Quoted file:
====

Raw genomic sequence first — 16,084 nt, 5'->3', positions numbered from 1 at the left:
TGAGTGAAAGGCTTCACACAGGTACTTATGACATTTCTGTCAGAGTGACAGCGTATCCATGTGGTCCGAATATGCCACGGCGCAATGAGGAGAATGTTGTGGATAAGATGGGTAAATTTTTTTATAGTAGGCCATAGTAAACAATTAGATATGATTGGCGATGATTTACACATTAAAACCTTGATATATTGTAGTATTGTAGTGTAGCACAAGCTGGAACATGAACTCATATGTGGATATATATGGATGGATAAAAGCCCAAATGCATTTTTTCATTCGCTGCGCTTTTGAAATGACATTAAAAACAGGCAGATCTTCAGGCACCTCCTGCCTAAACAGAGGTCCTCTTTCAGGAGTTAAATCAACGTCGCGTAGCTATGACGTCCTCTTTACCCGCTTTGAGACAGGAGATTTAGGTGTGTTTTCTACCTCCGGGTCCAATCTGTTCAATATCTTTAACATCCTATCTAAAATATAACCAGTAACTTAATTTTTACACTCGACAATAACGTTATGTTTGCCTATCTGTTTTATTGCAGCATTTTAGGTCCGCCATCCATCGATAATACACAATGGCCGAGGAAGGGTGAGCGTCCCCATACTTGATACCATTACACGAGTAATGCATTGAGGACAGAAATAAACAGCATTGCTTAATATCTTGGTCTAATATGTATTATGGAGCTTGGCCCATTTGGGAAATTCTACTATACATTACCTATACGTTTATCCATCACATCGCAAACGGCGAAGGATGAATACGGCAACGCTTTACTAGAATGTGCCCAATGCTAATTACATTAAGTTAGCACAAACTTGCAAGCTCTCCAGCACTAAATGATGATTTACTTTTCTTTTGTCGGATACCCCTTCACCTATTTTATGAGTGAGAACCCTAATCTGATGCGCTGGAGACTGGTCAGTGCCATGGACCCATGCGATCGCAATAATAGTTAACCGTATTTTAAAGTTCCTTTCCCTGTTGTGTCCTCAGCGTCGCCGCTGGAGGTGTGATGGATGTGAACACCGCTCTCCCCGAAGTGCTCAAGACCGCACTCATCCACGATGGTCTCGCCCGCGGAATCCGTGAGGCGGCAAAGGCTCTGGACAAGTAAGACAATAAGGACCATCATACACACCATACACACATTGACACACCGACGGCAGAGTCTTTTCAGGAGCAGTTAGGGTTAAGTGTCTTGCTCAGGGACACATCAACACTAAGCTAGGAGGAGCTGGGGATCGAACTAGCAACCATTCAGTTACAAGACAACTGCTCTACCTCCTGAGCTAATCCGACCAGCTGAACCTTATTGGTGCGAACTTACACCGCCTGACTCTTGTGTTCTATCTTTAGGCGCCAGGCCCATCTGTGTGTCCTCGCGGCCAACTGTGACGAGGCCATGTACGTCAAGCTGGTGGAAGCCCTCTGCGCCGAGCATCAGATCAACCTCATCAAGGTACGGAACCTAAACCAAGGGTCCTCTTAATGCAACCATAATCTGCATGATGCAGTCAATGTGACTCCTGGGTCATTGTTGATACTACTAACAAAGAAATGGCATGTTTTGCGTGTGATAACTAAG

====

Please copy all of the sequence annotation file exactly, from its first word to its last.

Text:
Raw genomic sequence first — 16,084 nt, 5'->3', positions numbered from 1 at the left:
TGAGTGAAAGGCTTCACACAGGTACTTATGACATTTCTGTCAGAGTGACAGCGTATCCATGTGGTCCGAATATGCCACGGCGCAATGAGGAGAATGTTGTGGATAAGATGGGTAAATTTTTTTATAGTAGGCCATAGTAAACAATTAGATATGATTGGCGATGATTTACACATTAAAACCTTGATATATTGTAGTATTGTAGTGTAGCACAAGCTGGAACATGAACTCATATGTGGATATATATGGATGGATAAAAGCCCAAATGCATTTTTTCATTCGCTGCGCTTTTGAAATGACATTAAAAACAGGCAGATCTTCAGGCACCTCCTGCCTAAACAGAGGTCCTCTTTCAGGAGTTAAATCAACGTCGCGTAGCTATGACGTCCTCTTTACCCGCTTTGAGACAGGAGATTTAGGTGTGTTTTCTACCTCCGGGTCCAATCTGTTCAATATCTTTAACATCCTATCTAAAATATAACCAGTAACTTAATTTTTACACTCGACAATAACGTTATGTTTGCCTATCTGTTTTATTGCAGCATTTTAGGTCCGCCATCCATCGATAATACACAATGGCCGAGGAAGGGTGAGCGTCCCCATACTTGATACCATTACACGAGTAATGCATTGAGGACAGAAATAAACAGCATTGCTTAATATCTTGGTCTAATATGTATTATGGAGCTTGGCCCATTTGGGAAATTCTACTATACATTACCTATACGTTTATCCATCACATCGCAAACGGCGAAGGATGAATACGGCAACGCTTTACTAGAATGTGCCCAATGCTAATTACATTAAGTTAGCACAAACTTGCAAGCTCTCCAGCACTAAATGATGATTTACTTTTCTTTTGTCGGATACCCCTTCACCTATTTTATGAGTGAGAACCCTAATCTGATGCGCTGGAGACTGGTCAGTGCCATGGACCCATGCGATCGCAATAATAGTTAACCGTATTTTAAAGTTCCTTTCCCTGTTGTGTCCTCAGCGTCGCCGCTGGAGGTGTGATGGATGTGAACACCGCTCTCCCCGAAGTGCTCAAGACCGCACTCATCCACGATGGTCTCGCCCGCGGAATCCGTGAGGCGGCAAAGGCTCTGGACAAGTAAGACAATAAGGACCATCATACACACCATACACACATTGACACACCGACGGCAGAGTCTTTTCAGGAGCAGTTAGGGTTAAGTGTCTTGCTCAGGGACACATCAACACTAAGCTAGGAGGAGCTGGGGATCGAACTAGCAACCATTCAGTTACAAGACAACTGCTCTACCTCCTGAGCTAATCCGACCAGCTGAACCTTATTGGTGCGAACTTACACCGCCTGACTCTTGTGTTCTATCTTTAGGCGCCAGGCCCATCTGTGTGTCCTCGCGGCCAACTGTGACGAGGCCATGTACGTCAAGCTGGTGGAAGCCCTCTGCGCCGAGCATCAGATCAACCTCATCAAGGTACGGAACCTAAACCAAGGGTCCTCTTAATGCAACCATAATCTGCATGATGCAGTCAATGTGACTCCTGGGTCATTGTTGATACTACTAACAAAGAAATGGCATGTTTTGCGTGTGATAACTAAG